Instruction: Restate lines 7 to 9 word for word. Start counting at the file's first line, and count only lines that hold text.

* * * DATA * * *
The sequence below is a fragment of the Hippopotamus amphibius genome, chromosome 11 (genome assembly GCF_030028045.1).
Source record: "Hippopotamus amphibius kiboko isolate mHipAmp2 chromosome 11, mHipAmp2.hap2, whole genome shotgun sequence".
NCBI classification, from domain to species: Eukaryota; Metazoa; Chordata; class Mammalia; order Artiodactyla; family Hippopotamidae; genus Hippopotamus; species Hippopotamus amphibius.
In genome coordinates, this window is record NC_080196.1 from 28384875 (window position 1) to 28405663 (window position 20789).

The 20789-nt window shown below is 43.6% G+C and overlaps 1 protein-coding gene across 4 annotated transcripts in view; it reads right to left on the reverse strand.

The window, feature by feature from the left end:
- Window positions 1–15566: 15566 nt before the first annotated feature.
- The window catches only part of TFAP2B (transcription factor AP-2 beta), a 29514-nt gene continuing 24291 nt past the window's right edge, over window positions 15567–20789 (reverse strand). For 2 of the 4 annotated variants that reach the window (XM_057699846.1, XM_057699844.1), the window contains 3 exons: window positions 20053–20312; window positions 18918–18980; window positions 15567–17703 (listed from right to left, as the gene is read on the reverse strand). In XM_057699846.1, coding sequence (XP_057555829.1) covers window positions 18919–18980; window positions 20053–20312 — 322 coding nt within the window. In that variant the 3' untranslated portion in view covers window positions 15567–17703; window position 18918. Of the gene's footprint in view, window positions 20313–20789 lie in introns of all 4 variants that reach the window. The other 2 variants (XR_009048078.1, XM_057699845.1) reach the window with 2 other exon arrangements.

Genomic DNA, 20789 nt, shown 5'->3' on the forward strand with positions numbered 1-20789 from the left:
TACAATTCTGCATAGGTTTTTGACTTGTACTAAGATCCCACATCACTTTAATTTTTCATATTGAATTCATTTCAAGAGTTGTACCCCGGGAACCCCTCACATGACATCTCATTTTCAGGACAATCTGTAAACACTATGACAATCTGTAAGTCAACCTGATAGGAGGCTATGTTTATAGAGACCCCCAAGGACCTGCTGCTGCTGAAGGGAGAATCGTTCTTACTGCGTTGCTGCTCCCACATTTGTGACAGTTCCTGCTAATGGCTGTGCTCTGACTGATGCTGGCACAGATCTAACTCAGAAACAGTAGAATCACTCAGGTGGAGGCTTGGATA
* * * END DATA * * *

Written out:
- Window positions 1–15566: 15566 nt before the first annotated feature.
- The window catches only part of TFAP2B (transcription factor AP-2 beta), a 29514-nt gene continuing 24291 nt past the window's right edge, over window positions 15567–20789 (reverse strand). For 2 of the 4 annotated variants that reach the window (XM_057699846.1, XM_057699844.1), the window contains 3 exons: window positions 20053–20312; window positions 18918–18980; window positions 15567–17703 (listed from right to left, as the gene is read on the reverse strand). In XM_057699846.1, coding sequence (XP_057555829.1) covers window positions 18919–18980; window positions 20053–20312 — 322 coding nt within the window. In that variant the 3' untranslated portion in view covers window positions 15567–17703; window position 18918. Of the gene's footprint in view, window positions 20313–20789 lie in introns of all 4 variants that reach the window. The other 2 variants (XR_009048078.1, XM_057699845.1) reach the window with 2 other exon arrangements.

Genomic DNA, 20789 nt, shown 5'->3' on the forward strand with positions numbered 1-20789 from the left: